Fate of Century Plaza Shifts from Hotel to Office

Century Plaza Sale Approval ExpectedThe massive building constructed by the WPA at the edge of downtown Minneapolis that began life in 1932 as Miller Vocational High School is likely to be reborn as offices, according to those in the know. Once slated for the wrecking ball, the building known as Century Plaza was occupied most recently by Hennepin County Human Services. That department completed its move to new quarters in early May, after decades at the same address.

Sale Approval Expected

Century Plaza’s fate was sealed on June 6, as the county is expected to give final approval for sale of the property to DEHL Properties LLC. The sale price of $9.4 million for the three-acre property comes with a proposal to renovate the building as market-ready offices and “flexible space,” and proceeds are expected to be added to the Hennepin Country Human Services Fund. 

Four separate proposals and one letter of interest were presented. The DEHL proposal won out over competitors and received committee recommendation early in May. County documents had previously cited the “high cost of redevelopment,” hence the decision to sell rather than refurbish. Its proximity to the Convention Center and its history as a Minneapolis landmark apparently were enticing to local developers.

The building’s architecture is Art Deco, in the Streamlined Moderne style; in the 1940s, it was known as a progressive modern vocational school and offered classes in nursing, typesetting and dressmaking as part of its curriculum, training as many as 2,300 students in its various programs each school year. The school closed in 1976.

Despite its interesting past, however, a consultant concluded that the building is ineligible for inclusion on the National Register of Historic Places because of alterations made three and a half decades ago. When Hillcrest Development bought the building in 1980, it converted classrooms to offices, removed original recessed windows and made way for retail space. A parking ramp took the place of the school’s auditorium in the mid-1980s. The county subsequently acquired the building in 1996, with an ultimate employee count of approximately 600 at the site.

The Best Use

At one time, Hennepin County held a vision of a 1,000-room hotel on the site. The idea returned again and again, but those plans never saw the light of day, despite a county expenditure of $48,000 for a feasibility study in 2012, and the continuing belief that a “mega hotel” represented the “highest and best use” for the property adjacent to the Convention Center.

In November 2016, an article in The Journal noted that 2,400 new hotel rooms were being tracked in various stages of development, one reason perhaps that the county was so quick to act on a proposal that would flow cash to the coffers and offer an alternative plan for Century Plaza.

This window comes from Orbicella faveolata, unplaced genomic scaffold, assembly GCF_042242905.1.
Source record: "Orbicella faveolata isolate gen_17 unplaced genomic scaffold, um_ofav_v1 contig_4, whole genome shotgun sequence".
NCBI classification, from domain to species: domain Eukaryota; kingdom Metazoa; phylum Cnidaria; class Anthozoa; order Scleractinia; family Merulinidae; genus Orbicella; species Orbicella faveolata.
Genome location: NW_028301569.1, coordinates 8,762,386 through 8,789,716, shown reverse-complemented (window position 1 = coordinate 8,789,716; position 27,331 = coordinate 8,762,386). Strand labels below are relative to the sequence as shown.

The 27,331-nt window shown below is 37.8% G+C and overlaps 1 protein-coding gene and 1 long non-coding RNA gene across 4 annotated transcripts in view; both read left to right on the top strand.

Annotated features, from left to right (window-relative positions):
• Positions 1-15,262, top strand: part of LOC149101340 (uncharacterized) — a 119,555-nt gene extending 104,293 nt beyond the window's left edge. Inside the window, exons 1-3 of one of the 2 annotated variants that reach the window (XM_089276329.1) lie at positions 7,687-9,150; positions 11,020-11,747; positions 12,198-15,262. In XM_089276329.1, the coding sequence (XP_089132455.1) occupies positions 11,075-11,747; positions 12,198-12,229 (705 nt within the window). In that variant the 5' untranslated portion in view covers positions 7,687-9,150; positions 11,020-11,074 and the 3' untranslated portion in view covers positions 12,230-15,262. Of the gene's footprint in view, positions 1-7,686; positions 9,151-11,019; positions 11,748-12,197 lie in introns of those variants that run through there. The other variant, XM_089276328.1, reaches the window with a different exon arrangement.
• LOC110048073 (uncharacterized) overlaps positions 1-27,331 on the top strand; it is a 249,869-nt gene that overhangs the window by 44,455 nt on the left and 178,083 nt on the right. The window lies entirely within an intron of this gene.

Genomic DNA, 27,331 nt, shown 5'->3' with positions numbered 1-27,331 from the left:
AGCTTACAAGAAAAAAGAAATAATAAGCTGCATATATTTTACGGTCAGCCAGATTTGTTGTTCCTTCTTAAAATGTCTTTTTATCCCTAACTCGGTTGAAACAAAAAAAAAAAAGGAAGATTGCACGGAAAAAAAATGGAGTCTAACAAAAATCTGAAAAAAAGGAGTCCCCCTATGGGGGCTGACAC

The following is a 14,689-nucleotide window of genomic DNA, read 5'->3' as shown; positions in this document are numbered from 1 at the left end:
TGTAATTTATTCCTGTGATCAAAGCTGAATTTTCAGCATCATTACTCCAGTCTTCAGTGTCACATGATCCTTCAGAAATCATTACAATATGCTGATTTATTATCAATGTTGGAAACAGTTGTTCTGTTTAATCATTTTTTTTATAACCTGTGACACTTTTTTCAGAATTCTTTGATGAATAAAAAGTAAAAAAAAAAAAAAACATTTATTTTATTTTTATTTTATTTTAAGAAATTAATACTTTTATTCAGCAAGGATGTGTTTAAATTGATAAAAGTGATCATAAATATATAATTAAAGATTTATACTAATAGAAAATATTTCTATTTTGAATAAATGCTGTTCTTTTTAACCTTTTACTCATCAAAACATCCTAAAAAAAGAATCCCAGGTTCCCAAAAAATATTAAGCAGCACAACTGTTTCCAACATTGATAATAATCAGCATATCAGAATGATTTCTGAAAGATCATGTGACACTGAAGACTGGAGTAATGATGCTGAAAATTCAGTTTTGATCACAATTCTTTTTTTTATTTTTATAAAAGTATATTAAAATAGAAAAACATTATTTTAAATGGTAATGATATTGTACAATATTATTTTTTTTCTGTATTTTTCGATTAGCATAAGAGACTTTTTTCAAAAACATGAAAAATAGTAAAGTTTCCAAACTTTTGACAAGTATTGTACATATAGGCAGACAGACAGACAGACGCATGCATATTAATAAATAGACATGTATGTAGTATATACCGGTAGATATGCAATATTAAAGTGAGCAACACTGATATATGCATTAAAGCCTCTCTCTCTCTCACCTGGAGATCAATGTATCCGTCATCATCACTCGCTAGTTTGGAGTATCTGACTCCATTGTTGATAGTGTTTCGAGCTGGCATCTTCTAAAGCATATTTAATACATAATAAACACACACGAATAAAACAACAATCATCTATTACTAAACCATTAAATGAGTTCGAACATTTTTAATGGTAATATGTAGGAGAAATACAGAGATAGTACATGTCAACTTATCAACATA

At least two other bidders proposed converting the building into residential units, generally deemed to be a higher-cost renovation than office conversion. Details of the DEHL proposal have not yet been made public, however, so there is still some question about the “flex” space part of the proposal. Many building conversions underway in the Twin Cities include a mix of office, retail and living space. Whether or not this might be a possibility for Century Plaza remains to be seen. 

Minneapolis-based DEHL Properties, LLC also closed on riverfront property in Milwaukee, Wisconsin, in February of this year. The paved lot sold for $5.6 million and is reported to be a potential site for a high-rise hotel or a mixed-use multi-family and office tower.

Downtown Trends

Downtown Minneapolis development trends have increasingly been moving towards office space and apartment and condominium development. High demand for housing and the vibrant urban lifestyle that the city offers have spurred a growth cycle that shows no signs of slowing. However, the recent closing of the iconic Macy’s at Nicollet Mall and takeovers of other existing space to provide new offices points to health of the downtown business core. While new office towers are not on the drawing boards at present, even when existing structures are demolished, the conversion of existing square footage into modern offices is “big business.” 

The building itself contains approximately 500,000 square feet and is located across the street from the Convention Center that not too long ago was treated to its own renovation in order to boost bookings and enhance the experience for event sponsors, exhibitors and attendees. While hotel space across the street may once have been advantageous, downtown Minneapolis is considered compact and quite walkable, and the city enjoys good public transportation facilities. 

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